Since 2000, rapid growth in many of the developing economies significantly boosted the demand for, and prices of, oil and other fuels. Prices of energy commodities rose rapidly and became much more volatile. (Market changes have made it easier to speculate in the energy futures and spot markets, which may have contributed to this.) Because the EPI takes into account only a subset of all consumer expenditures, fuel and energy costs account for a larger portion of the EPI than they do for the CPI. Rising and volatile fuel and energy prices made the CPI more volatile in recent years as well, but they had a much stronger effect on the EPI.
This is the “sticker shock” that motivated AIER to develop an index of inflation that tracks the price changes ordinary people see in their everyday experience.
The table, right, lists the major categories of goods and services in the EPI and the 2011 inflation rate for each. Most of the last year’s 8 percent EPI increase (as measured with dynamic weights), for example, comes from increases in the cost of fuel (both motor fuel and household fuel) and from the cost of food and beverages.
Chart 3, below, takes a longer-term look at price changes in the key components of the EPI. It also shows where the price pressures were greatest for everyday purchases since 1987.
During this period, the EPI increased by 135 percent. But increases in the prices of individual components affected the EPI differently. Food and beverage expenditures, for example, constitute a major part of everyday spending—between 38 and 47 percent over the years. Even small changes in the price of food affect the EPI significantly.
On the other hand, even large increases in prices of goods that account for only a small portion of everyday spending will not move the EPI by much. One significant example is prescription drugs. Prices of prescription drugs rose faster than the overall EPI, more than tripling since 1987. But during this period, the share of prescription drugs in everyday spending fluctuated between a mere 3.3 and 1.9 percent.
Among the categories that make up the EPI, the largest increase occurred in prices for tobacco products. These rose more than six-fold, likely the result of rising tobacco taxes. But because tobacco products account for only a small portion of everyday expenditures—between 4.5 and 1.9 percent over the years—this huge increase in their prices did not contribute all that much to the overall rise in EPI.
The second-largest increase, of more than three-and-a-half times, occurred in the prices of motor fuel and transportation. This category accounts for a much larger share of everyday expenditures—between 14 and 20 percent over the years. Fluctuations in fuel prices not only translated into significant fluctuations in the overall EPI, they contributed to its rapid rise.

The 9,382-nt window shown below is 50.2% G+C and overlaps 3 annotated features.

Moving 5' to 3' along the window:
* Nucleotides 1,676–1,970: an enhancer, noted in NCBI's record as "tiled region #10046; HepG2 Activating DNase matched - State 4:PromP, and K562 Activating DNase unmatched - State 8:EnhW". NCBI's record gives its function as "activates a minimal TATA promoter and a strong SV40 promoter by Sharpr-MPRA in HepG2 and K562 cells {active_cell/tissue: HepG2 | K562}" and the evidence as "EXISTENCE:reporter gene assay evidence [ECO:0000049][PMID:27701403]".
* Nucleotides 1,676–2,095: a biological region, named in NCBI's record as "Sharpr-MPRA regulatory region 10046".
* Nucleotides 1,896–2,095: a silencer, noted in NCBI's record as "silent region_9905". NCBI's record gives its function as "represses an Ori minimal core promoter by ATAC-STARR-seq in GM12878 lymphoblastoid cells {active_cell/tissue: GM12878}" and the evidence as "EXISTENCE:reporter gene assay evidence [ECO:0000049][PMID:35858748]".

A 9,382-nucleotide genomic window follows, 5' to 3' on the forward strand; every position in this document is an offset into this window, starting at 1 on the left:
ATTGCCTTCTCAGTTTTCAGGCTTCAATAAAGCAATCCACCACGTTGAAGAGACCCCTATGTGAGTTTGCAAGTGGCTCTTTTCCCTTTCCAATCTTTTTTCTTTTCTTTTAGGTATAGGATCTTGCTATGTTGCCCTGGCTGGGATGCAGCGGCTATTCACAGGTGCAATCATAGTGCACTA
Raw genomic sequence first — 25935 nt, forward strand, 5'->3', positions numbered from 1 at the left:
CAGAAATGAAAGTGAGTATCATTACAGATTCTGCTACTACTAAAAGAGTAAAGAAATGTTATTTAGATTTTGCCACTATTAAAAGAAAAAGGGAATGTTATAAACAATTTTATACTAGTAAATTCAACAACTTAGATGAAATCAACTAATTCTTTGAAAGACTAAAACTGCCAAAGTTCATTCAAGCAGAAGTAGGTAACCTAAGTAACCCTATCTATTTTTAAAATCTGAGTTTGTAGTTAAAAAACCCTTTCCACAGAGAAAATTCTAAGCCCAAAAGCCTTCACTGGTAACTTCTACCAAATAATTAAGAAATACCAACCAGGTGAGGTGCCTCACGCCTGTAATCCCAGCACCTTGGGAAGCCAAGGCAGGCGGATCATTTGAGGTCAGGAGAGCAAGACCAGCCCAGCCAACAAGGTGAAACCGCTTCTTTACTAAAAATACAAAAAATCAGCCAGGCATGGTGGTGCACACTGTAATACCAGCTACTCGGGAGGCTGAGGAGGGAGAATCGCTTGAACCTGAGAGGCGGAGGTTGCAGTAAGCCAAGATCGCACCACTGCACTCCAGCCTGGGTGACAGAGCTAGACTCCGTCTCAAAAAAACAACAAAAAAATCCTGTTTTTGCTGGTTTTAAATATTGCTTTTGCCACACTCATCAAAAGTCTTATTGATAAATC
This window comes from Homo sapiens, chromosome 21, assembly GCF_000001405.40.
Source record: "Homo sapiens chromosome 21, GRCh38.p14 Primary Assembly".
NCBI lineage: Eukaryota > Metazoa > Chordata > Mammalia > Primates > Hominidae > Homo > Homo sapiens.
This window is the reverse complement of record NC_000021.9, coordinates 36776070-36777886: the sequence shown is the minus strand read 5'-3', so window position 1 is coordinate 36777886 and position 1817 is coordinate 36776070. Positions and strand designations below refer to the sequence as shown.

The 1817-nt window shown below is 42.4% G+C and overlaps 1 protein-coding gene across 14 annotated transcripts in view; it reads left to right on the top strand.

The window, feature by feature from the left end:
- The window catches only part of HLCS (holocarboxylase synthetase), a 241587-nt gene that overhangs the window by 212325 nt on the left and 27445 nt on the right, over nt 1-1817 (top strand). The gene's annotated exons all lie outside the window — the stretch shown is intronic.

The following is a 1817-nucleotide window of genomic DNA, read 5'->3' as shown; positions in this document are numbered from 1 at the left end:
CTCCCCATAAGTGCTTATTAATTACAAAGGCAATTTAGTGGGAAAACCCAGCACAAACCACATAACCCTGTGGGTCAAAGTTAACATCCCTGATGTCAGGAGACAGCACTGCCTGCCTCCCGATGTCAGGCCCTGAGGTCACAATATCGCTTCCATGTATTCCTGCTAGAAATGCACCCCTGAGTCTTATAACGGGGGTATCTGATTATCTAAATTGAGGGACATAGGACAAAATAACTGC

At the other end of the spectrum, prices for personal care products and services increased much more slowly than the overall EPI. Since 1987, they rose by only 65 percent, less than half as much as the overall index.
In essence, we each have our own Everyday Price Index. People who spend more of their money on products with rapid price increases have seen their cost of living rise even more dramatically than the EPI suggests. This includes people who spend more on fuel and transportation, prescription drugs, tobacco, cable TV (part of the recreation category), and child care.
On the other hand, people who are very healthy or who do not smoke are not at all affected by rapid price increases in prescription drugs and tobacco. People who spend more on products that are experiencing falling prices—such as personal care products and services, household supplies, food and beverages, and phone and Internet service—saw their everyday cost of living rise more slowly than the EPI suggests. But the everyday cost of living is likely to have risen faster that the official CPI would imply for everyone.
Prior to 2002, CPI inflation may have been a reasonable approximation for the price increases people faced in their everyday purchases. But this is no longer the case.
This means that indexing various payments—Social Security benefits, for example—to the increase in the overall CPI no longer adequately compensates recipients for rising everyday costs. This has the strongest impact on individuals who rely on fixed incomes from savings or Social Security. These people need to plan for essentially uncontrollable changes in everyday costs.
How to Convert Past and Present Values
The table above provides a simple way to convert values from the past into their equivalent value today (or vice versa). To convert a value from a particular year to its 2011 equivalent, simply multiply the original price by the conversion factor Multiplier A shown in the table for the appropriate year.
For instance, say you want to know if the value of your house has “kept pace with inflation.” Multiply the original price of the house by the Multiplier A factor shown for the year you purchased it.
Example: A house was purchased in 1965 for $25,000. Adjusting for price inflation, this price in terms of 2011 dollars is $25,000 x 7.1388 = $178,470. This is approximately how much the house would have to sell for today just to keep up with price inflation.
To convert 2011 dollars into past dollars, simply multiply today’s dollar amount by the conversion factor Multiplier B shown in the table for the appropriate year.
Example: If the price of a movie ticket is about $10 today, what was the constant-dollar equivalent in, say, 1974? Today’s $10 purchase price in terms of 1974 dollars is $10 x 0.2192 = $2.19.